Old castles in varying degrees of dilapidation or rebuilding are open to clamber around, with plenty of those classic 'frames' for photos!

The blue skies continued to defy the predictions of rain.

In many parks or park-like spaces artists have erected timber structures.

Riga old town. All the streets are cobbled. Clean buildings here of classic design.

Jurmula is the seaside resort close to Riga. A very long and attractive beach.

On our visit the wind was more like a gale and it was all we could do to stand vertical. Huge waves like this are rare.

We had come down this stairway from a nice apartment block but getting back up was not quite as simple.

We had planned to visit Rundale Palace Museum but caught a glimpse of this place near Bauska on the way.

This was a marvellous castle that had been very recently opened, with much very clever and sympathetic reconstruction.

Inside there were rooms galore at every turn, some with displays which would not have been out of place in a museum in England, some that were just empty but with splendid windows and views.

Outside there were yet more cellars and rooms to search round.

Remarkably, it was possible to reach the very top of the tallest tower.

This is the Lielupe River, another wonderfully attractive river flowing straight through forests galore.

The journey back was interesting to say the least. My TomTom navigation device suggested the yellow route, some 120+ km. Google said take the pink road, nice and direct and only 50km. Whilst I understood that the shorter route might not be as fast and probably a lot more twisty, I preferred this to what might just have been a tedious normal road back.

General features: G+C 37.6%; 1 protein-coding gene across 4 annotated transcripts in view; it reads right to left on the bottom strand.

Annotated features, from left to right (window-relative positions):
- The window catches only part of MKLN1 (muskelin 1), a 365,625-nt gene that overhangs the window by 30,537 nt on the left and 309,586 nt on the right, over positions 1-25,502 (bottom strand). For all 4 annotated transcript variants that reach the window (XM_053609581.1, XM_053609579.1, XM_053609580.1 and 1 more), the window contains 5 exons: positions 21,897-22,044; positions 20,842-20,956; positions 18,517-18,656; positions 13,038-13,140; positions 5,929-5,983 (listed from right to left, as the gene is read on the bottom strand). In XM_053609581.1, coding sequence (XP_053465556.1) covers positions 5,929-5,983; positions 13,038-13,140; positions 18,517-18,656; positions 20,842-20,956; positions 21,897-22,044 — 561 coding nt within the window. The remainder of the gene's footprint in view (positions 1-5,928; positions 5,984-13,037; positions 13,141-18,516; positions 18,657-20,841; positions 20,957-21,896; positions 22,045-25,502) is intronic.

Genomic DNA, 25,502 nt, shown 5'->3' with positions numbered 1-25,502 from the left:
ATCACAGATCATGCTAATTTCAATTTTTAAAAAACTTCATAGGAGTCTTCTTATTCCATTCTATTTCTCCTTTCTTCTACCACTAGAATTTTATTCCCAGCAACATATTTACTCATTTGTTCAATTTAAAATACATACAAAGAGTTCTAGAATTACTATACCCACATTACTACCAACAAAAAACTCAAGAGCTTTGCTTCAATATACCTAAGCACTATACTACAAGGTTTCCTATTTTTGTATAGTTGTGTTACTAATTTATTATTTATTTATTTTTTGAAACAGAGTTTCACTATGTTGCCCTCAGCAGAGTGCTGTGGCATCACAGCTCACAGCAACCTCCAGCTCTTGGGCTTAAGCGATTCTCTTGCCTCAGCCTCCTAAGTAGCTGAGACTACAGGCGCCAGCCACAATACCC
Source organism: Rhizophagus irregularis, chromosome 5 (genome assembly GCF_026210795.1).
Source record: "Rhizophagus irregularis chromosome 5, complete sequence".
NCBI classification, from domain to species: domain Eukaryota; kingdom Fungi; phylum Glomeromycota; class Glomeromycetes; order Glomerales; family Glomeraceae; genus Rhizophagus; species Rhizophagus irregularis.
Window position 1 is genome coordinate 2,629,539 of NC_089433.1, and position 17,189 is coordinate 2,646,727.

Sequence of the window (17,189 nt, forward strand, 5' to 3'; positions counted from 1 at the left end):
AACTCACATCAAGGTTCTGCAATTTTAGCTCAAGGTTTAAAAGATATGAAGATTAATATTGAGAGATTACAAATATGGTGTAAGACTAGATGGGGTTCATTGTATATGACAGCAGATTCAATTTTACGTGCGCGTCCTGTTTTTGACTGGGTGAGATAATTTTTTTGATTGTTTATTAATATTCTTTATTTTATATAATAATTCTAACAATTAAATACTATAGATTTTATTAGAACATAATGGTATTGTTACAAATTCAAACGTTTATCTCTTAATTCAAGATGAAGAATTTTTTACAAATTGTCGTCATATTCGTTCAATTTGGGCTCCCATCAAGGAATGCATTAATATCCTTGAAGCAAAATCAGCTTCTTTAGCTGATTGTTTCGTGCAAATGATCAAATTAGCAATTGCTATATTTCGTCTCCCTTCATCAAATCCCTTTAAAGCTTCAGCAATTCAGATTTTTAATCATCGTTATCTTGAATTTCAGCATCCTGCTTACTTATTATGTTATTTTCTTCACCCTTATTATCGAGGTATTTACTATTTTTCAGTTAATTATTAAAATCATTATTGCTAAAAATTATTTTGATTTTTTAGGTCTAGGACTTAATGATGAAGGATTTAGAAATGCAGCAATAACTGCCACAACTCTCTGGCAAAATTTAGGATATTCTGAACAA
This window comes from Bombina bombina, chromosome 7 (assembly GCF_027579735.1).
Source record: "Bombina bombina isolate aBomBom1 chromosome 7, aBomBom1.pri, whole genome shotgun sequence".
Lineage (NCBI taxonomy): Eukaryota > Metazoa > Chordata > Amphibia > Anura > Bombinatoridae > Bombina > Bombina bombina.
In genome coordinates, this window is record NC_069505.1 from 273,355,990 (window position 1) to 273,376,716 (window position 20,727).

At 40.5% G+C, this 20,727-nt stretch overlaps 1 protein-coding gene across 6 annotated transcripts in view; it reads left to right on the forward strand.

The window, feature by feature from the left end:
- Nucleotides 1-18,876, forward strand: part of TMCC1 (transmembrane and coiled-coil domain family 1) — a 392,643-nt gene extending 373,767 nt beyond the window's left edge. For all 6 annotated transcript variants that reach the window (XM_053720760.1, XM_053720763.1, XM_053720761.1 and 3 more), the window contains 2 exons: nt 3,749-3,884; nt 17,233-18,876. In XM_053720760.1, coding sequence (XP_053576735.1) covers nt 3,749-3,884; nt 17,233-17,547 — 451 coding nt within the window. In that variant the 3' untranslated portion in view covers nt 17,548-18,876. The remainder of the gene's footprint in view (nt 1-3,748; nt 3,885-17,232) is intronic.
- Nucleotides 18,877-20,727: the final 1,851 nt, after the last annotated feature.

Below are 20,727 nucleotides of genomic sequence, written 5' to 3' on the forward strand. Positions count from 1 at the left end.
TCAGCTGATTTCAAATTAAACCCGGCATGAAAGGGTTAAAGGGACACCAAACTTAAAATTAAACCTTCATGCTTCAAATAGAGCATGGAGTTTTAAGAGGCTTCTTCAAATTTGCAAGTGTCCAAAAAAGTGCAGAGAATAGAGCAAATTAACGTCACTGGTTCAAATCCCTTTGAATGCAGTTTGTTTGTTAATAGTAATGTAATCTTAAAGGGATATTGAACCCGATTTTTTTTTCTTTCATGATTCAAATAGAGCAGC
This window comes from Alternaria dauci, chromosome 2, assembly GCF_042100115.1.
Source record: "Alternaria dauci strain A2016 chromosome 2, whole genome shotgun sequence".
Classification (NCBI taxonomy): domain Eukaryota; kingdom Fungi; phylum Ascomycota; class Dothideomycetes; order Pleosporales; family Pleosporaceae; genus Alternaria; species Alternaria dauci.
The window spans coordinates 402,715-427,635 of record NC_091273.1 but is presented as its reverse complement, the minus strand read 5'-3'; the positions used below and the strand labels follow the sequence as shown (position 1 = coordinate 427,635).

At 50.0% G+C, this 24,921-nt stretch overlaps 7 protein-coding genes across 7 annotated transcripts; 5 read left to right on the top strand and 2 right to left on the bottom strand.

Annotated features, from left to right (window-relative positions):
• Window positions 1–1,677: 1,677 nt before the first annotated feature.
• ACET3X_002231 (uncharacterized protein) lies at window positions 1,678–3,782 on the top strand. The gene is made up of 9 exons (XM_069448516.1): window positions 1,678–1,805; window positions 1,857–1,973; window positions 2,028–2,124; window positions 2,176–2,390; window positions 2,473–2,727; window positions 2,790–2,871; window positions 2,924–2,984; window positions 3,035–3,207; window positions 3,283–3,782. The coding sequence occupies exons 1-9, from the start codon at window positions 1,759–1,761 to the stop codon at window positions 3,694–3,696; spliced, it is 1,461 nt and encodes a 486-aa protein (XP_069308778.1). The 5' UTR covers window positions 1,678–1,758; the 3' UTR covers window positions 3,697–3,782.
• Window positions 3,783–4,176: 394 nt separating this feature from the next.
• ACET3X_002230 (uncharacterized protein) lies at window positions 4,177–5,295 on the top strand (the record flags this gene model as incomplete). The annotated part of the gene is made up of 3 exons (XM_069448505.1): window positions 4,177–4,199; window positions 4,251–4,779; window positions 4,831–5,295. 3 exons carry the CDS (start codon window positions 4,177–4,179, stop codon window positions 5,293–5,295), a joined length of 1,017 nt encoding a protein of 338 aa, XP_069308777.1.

Very shortly after leaving Bauska we encountered a sign to say that the surface might be uneven for 2.9km. It was a bit bumpy but just an unsurfaced road with a few potholes so nothing that seemed too bad. Once the 2.9km was done, however, another sign announced another 3.3km of the same. And so it continued! Not only was the surface getting worse but heavy rain earlier in the area had led to the potholes filling with water so you couldn't be sure how deep they were. Some holes stretched across most of the road and you did just have to hope that the water wasn't too deep.

The car I'd hired was a new Toyota Corolla with a pretty but very vulnerable front spoiler and it certainly was not the ideal car for this kind of trek. So we had to approach the unknown holes very gingerly to ensure that there was some chance of the tyres remaining inflated and wheels vaguely round in shape and suspension and steering bushes staying intact. At one point a huge lorry with a trailer, both laden high with timber, passed me which will give you some idea of my pace.

Most of the journey was spent on the wrong side of the road or wending left and right in search of some vaguely manageable surface but we only met a couple of cars going in the opposite direction so no trouble there. At Valle we crossed the P73 which was tarmac and much more pleasant-looking. However, the sign saying an uneven surface for the next 3km might just have been telling the truth so we carried on, firmly believing that there was no way the whole of the next 20km would be as bad. They were but we made it and the delight on finding some lovely smooth grey tarmac near Juanjelgava was great. We would have celebrated with a few drinks had we had any to hand.

Next time I shall hire a Jeep-like vehicle. Whilst the main roads are really excellent, there are many, many interlinking tracks which look like they're main roads on the map but actually are just tracks.

A smooth track - but not all are like this.

The other side of the river Daugava from Juanjelgava has some beautiful scenes.

In the summer, boats are available for rent or travel from either side of the river.

An arboretum on this northern side of the river is a peaceful and pretty place to visit.

Another castle was here once too.

You'll see plenty of these churches - a noticeable design and colour scheme which makes them appear quite modern when they may date back hundreds of years.

Latvia, a truly photogenic country.